A deceptively powerful scene depicts Walter balancing his checkbook – this is extremely revealing of his character, and it made me realize that almost never have I actually seen characters do this in movies. More often they just go places and do things, and the film never takes into account the financial costs of their adventure.

Not to mention Walter, in his younger years, aspired to backpacking throughout Europe, among other things, and this opportunity – some thirty or forty years later – for traveling the world is nothing short of an adventure of a lifetime.

That is the major theme that struck me. The emphasis on travel.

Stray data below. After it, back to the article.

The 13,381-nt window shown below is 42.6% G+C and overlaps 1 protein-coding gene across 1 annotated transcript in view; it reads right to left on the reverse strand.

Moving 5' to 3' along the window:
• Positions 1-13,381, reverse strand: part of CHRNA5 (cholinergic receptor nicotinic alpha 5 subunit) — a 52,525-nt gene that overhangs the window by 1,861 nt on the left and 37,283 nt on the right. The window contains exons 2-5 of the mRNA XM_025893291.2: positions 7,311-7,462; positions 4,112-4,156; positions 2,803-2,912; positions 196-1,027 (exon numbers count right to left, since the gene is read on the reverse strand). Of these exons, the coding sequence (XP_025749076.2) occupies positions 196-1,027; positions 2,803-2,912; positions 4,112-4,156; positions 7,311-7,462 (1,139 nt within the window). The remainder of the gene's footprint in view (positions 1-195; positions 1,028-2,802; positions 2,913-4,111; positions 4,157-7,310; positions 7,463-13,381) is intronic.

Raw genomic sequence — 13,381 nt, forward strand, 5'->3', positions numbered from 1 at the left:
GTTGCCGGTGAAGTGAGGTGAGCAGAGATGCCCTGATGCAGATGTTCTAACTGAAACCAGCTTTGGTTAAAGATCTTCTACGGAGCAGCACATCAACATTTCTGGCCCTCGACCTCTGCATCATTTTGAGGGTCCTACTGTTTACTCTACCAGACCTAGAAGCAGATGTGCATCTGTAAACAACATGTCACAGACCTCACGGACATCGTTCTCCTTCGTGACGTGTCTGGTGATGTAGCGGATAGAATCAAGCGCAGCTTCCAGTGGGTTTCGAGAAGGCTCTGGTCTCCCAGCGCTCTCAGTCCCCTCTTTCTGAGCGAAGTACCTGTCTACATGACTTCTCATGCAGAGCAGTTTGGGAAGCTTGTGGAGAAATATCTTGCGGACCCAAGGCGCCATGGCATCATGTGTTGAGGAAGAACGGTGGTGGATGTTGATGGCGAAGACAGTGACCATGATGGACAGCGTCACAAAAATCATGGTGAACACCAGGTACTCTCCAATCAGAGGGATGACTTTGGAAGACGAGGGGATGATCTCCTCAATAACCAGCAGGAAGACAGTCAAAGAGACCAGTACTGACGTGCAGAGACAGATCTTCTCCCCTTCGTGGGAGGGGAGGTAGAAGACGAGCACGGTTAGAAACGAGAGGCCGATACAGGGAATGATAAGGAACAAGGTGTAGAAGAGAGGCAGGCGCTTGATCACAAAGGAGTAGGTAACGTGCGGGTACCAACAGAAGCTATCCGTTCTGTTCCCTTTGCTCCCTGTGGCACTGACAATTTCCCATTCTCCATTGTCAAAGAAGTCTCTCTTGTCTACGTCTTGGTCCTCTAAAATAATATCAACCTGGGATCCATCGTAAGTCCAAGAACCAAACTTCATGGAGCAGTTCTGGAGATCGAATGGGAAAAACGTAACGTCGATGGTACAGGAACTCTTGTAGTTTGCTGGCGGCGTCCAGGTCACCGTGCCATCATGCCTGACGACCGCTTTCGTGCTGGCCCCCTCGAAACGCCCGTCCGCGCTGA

Few stories out there will actually maintain a message of

“Travel is bad. You shouldn’t actually go anywhere.”

But few stories play on that theme as powerfully, or execute it as well, as this movie. Much like in Gravity with Sandra Bullock’s character Ryan, it isn’t necessarily about the events (or bad science…) that happen around the character, but how the events affect and change the character. During the Secret Life Of Walter Mitty, we witness Mitty’s growth.

That is what really makes a story.

Now, I obviously linger on this point for personal reasons. Choosing to travel – let alone the place itself I ended up deciding to hang my proverbial hat – remains one of the better decisions I’ve made in my life. Watching this movie while aboard a plane toward my destination felt like a complete affirmation of my choices.